Trump said U.S. relations with Russia were not going well.
"Right now, we’re not getting along with Russia at all. We may be at an all-time low in terms of a relationship with Russia. This has built for a long period of time. But we’re going to see what happens," Trump told the news conference.
In an interview with The Wall Street Journal, Trump said his administration's policy was not to demand Assad step down as part of a "peaceful resolution to the conflict," in some contrast to Tillerson's remarks in Moscow.
"Are we insisting on it? No. But I do think it’s going to happen at a certain point," Trump said.
The Wall Street Journal cited Trump as saying that Assad's use of chemical weapons again would elicit another military response, but he also said he would not intervene in depth in the conflict.
The White House has accused Moscow of trying to cover up Assad's use of chemical weapons after the attack on a rebel-held Syrian town last week killed 87 people.
Trump responded to the gas attack by firing 59 cruise missiles at a Syrian air base on Friday. Washington warned Moscow, and Russian troops at the base were not hit.
Moscow has stood by Assad, saying the poison gas belonged to rebels, an explanation Washington dismisses as beyond credible.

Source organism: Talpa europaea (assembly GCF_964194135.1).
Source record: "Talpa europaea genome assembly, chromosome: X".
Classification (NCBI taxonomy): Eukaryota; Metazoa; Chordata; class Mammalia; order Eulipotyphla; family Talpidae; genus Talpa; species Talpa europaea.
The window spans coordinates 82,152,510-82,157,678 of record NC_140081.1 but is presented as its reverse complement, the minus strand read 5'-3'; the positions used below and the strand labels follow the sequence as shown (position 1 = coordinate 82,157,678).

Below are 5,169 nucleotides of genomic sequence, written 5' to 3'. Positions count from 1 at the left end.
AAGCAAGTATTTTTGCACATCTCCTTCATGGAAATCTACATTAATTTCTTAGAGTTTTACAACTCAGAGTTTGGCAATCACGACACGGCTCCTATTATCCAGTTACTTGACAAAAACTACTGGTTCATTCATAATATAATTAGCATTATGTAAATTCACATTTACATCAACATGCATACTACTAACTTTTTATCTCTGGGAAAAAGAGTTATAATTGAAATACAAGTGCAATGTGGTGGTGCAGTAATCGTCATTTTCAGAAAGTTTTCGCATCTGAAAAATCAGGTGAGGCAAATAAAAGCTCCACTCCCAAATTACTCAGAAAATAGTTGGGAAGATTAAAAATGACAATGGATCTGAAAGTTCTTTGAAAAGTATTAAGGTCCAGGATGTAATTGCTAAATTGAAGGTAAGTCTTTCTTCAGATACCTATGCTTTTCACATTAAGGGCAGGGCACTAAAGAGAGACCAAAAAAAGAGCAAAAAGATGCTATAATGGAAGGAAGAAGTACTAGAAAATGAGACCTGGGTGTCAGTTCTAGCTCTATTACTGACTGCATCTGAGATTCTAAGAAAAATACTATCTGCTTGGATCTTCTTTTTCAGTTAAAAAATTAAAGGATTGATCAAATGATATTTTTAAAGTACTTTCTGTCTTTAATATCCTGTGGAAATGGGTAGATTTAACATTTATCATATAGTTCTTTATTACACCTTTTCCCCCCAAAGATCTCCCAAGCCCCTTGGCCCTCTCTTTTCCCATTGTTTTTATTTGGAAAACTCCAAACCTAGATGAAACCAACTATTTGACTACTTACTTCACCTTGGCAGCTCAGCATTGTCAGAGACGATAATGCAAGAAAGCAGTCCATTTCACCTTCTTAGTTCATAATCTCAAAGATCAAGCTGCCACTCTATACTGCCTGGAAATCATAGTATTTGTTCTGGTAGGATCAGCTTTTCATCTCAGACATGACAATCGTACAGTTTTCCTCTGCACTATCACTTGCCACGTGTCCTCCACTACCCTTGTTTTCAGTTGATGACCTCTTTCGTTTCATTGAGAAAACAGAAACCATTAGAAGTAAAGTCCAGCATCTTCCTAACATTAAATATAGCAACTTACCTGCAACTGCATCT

Russia blocked a Western effort at the U.N. Security Council on Wednesday to condemn the gas attack and push Assad to cooperate with international inquiries into the incident.
Trump came to the presidency promising greater cooperation with Russia in fighting against the two countries' common enemy in Syria, the Islamic State militant group. Tillerson is a former oil executive who was awarded Russia's Order of Friendship by Putin.
Trump's relations with Russia are also a domestic issue, as U.S. intelligence agencies have accused Moscow of using computer hacking to intervene in the U.S. presidential election to help Trump win. The Federal Bureau of Investigation is investigating whether any Trump campaign figures colluded with Moscow, which the White House denies.
Additional reporting by Polina Devitt, Andrew Osborn and Vladimir Soldatkin; Writing by Peter Graff, Anna Willard and Dustin Volz; Editing by Yara Bayoumy and Leslie Adler